Mergers and acquisitions in the biotech industry have come at a slower than expected rate during the economic downturn.
That has happened despite predictions that Big Pharma companies would be actively buying to restock their product pipelines in a buyer’s market.
“We’ve definitely had a modest amount of merger and acquisition activity,” said Joe Panetta, president and chief executive officer of Biocom, a San Diego biotech trade association. “Companies can’t raise money and have downsized. We’re not seeing predatory activity by Big Pharma in biotech.”
Since Jan. 1, there have been a handful of biotech deals in San Diego, including:
• Paris-based Sanofi-aventis announced its acquisition of privately held San Diego-based TargeGen Inc., with a reported upfront payment of $75 million. Total buyout price could reach $560 million, depending on milestone payments made for the development of its lead product treating blood disorders.
• San Diego-based Accelrys Inc., in a tax-free stock exchange, merged with Santa Clara-based Symyx Technologies Inc. Each Symyx share was exchanged for 0.7802 of the value of Accelrys’ common stock at the time of the deal, in a transaction valued at around $200 million. Both companies produce software that aids companies with their scientific processes. Accelrys, for example, helps pharmaceutical companies analyze chemical compounds and biological foundations needed in drug discoveries.
• San Diego-based Fate Therapeutics Inc. acquired Ottawa, Canada-based Verio Therapeutics. Both companies specialize in therapeutic applications of stem cell research. Terms of the deal were not disclosed.
• San Diego-based Quidel Corp., a publicly traded company making diagnostic tests for infectious diseases, bought Athens, Ohio-based Diagnostic Hybrids for a reported $130 million in cash.
• San Diego-based biotech contract manufacturer Althea Technologies Inc. acquired intellectual property from Altus Pharmaceuticals Inc., a Waltham, Mass., biotech company. Last year, Altus filed for protection under Chapter 7 of the U.S. Bankruptcy Code. Financial details were not disclosed.
• San Diego-based CareFusion Corp., an infusion device maker, bought Medegen Inc., an Ontario-based manufacturer of intravenous systems, for a reported $225 million in cash.
Surprisingly Little Action
The general low buyout activity by Big Pharma companies is surprising, says Panetta, since there has been a lot of “noise” from the big biotechs that their product pipelines were empty.
Meanwhile, some of the titans of Big Pharma have consolidated. New York City-based Pfizer Inc. bought Wyeth last October, for example.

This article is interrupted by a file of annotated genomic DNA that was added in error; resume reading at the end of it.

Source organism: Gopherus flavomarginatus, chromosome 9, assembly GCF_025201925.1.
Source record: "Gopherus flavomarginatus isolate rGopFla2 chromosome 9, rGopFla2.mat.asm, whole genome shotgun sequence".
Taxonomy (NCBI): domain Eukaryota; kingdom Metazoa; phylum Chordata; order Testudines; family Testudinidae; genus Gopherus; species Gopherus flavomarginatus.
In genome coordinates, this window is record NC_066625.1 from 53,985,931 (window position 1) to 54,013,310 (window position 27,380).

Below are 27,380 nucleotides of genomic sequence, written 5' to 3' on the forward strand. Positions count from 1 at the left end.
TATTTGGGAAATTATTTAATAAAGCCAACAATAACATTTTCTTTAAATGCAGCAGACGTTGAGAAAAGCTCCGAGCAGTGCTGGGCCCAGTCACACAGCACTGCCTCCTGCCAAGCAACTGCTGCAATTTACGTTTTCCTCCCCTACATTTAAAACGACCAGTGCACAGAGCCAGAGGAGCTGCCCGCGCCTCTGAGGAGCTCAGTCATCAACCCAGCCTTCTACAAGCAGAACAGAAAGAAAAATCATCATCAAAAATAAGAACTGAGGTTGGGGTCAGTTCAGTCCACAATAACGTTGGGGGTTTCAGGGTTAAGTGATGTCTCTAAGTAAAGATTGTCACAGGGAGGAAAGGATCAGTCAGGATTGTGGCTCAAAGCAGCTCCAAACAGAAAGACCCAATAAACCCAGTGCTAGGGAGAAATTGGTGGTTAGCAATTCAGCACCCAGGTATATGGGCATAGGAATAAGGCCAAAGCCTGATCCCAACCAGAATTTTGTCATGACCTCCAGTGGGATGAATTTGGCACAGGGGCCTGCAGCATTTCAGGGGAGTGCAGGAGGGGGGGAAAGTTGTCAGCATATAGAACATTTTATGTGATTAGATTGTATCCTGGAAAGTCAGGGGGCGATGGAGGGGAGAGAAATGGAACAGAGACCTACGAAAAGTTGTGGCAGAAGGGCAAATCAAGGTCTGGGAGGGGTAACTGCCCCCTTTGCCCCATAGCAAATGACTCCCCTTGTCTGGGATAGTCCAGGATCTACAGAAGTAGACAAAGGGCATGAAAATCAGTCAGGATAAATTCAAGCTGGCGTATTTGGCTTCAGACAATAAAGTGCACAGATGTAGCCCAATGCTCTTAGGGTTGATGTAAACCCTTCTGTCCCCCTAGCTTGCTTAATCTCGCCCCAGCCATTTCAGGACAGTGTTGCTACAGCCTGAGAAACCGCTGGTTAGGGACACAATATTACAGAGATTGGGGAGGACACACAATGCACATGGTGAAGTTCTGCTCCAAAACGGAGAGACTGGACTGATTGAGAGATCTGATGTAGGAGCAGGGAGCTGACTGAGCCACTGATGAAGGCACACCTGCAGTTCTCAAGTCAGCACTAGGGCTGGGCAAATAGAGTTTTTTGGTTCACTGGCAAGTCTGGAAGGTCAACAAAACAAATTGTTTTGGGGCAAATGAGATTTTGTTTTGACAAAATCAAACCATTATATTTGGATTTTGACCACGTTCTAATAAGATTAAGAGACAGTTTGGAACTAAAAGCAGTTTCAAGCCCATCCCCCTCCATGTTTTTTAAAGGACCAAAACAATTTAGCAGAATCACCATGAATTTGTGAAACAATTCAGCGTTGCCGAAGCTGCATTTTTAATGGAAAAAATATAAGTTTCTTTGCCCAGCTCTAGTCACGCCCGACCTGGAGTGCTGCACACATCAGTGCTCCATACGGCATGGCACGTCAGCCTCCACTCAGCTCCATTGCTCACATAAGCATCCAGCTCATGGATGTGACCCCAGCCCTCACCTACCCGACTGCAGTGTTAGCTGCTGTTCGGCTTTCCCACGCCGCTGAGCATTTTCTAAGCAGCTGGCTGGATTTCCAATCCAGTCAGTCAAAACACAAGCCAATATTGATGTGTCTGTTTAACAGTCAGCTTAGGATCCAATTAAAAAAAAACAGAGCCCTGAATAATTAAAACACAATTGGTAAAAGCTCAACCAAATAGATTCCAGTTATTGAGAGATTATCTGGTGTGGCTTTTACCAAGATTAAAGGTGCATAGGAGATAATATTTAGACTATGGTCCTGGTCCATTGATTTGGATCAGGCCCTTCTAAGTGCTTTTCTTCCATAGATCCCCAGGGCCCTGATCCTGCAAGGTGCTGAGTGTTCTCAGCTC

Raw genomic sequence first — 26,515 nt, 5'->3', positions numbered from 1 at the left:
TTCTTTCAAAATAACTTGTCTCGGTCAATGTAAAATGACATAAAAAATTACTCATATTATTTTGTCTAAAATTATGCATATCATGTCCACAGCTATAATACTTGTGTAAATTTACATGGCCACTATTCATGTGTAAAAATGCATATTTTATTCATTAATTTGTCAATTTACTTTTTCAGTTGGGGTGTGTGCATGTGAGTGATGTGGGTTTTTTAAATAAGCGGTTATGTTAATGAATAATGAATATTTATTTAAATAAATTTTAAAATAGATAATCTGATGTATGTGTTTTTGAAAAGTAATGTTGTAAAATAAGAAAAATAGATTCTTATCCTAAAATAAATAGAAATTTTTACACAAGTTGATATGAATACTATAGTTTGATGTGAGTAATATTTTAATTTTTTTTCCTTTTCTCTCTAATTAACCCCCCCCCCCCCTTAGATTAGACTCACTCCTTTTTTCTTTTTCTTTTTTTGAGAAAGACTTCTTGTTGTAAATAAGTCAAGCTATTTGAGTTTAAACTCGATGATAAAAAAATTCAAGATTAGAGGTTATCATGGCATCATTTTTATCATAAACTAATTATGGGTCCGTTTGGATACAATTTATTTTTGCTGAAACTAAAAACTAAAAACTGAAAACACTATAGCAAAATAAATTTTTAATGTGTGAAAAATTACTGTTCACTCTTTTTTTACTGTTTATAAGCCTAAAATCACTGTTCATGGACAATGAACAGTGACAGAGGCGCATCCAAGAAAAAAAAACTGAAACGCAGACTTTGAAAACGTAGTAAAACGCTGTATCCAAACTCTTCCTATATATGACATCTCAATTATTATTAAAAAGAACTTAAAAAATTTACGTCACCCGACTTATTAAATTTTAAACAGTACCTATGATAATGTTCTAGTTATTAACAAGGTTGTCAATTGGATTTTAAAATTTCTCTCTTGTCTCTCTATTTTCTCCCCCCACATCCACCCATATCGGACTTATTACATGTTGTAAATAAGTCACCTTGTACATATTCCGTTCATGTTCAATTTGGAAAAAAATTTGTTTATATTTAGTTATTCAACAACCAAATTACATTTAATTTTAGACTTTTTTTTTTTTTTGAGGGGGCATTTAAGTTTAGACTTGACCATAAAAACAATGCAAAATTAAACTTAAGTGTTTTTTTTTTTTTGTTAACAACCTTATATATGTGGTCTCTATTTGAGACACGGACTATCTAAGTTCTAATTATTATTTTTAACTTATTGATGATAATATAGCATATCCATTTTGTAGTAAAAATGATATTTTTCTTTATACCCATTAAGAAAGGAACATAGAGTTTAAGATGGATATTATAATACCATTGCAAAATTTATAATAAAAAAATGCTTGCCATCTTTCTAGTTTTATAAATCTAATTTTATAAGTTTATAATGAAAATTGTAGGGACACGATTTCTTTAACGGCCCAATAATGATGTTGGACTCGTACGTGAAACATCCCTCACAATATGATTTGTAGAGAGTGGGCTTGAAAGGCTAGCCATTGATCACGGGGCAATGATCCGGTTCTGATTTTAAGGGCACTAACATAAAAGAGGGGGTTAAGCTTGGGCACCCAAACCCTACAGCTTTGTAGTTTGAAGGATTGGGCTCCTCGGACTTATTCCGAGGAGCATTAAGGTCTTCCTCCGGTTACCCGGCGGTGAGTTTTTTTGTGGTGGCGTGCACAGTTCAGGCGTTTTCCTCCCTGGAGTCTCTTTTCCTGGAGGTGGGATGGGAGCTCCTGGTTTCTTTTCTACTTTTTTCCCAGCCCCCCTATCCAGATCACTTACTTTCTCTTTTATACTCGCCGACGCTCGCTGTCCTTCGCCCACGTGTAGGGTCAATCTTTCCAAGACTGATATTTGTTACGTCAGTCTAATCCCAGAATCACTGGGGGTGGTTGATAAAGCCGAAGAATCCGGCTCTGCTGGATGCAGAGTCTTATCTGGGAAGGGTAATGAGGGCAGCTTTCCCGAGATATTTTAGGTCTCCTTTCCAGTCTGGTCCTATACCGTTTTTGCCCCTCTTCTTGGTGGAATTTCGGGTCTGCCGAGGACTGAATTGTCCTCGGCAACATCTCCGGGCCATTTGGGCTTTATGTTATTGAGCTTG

Beyond that, issues in the health care industry are undermining the pursuit of mergers and acquisitions by biotechs, says Panetta. Some causes he sees include questions on whether generic drug producers will be allowed to quickly copy branded medications as well as emerging implications of intellectual property protections.
Still, he sees some rays of financial light for biotechs. While they have struggled to raise money, venture capitalists in the space have been picking up their investment activity during the past year. The biggest areas of investments these days are with biotechs chasing the obesity treatment market.
But there are also hurdles facing the industry, such as the Food and Drug Administration’s approach to approving new products.
“They’ve (FDA) always looked at product approval in terms of risk vs. therapeutic benefit,” said Panetta. “Lately there’s a sense there’s more focus on risks, and that makes it difficult to get products approved.”
That, he says, is a backlash to “bad news stories” on medications with past FDA approval.
Opportunities for Enrichment
Still, tough industry climate or not, biotech companies big and small are making moves to enrich their market niches.
Scott Wolchko, chief financial officer of the privately held Fate Therapeutics in San Diego, says the acquisition of Verio meshes adult stem cell research efforts of the two companies: Fate’s work in bone regeneration and Verio’s in skeletal muscle regeneration.
“We’re very focused on building a very powerful discovery platform as well as advanced therapeutics,” said Wolchko. “We have a very strong investor base committed to building both platforms and products.”
Biotechs, says Wolchko, can better position themselves in their markets if they focus on both research and products and not just one or the other.
Fate employs 40. No employee count for Verio has been disclosed.
Michael Piraino, senior vice president and chief operating officer of Accelrys, says the newly merged company now employs 700. Its merger partner, Symyx, publicly traded before the merger, is now a wholly owned subsidiary of Accelrys.
For its fiscal 2010 ended March 31, Accelrys posted net income of $1.19 million on revenue of $82.9 million. For fiscal 2009 its net income was $94,000 on revenue of $80.98 million.
“There were only two public companies in this space,” said Piraino. “This merger created the industry leader in scientific business intelligence. It was very strategic. The combination makes us three or four times larger than the next largest competitor, which would be privately held.”
Raised to Higher Stratum
Being the biggest allows the company to approach global customers such as Pfizer, Merck & Co. Inc., Exxon Mobile Corp. or DuPont in a more strategic way than a smaller company, adds Piraino.
He, too, has noticed a slowdown in merger and acquisition activity among biotechs since late 2001 and 2008.
“Buyers are more cautious, and sellers don’t want to sell at fire sale prices,” said Piraino. Beyond that, he adds, “buyers have had trouble getting financing.”
But because of an improving economy, he predicts there will be more biotech companies buying and merging, as well as initial public offerings, through the end of this year.
“Things are improving,” said Piraino. “The financial environment isn’t great, but it’s getting better.”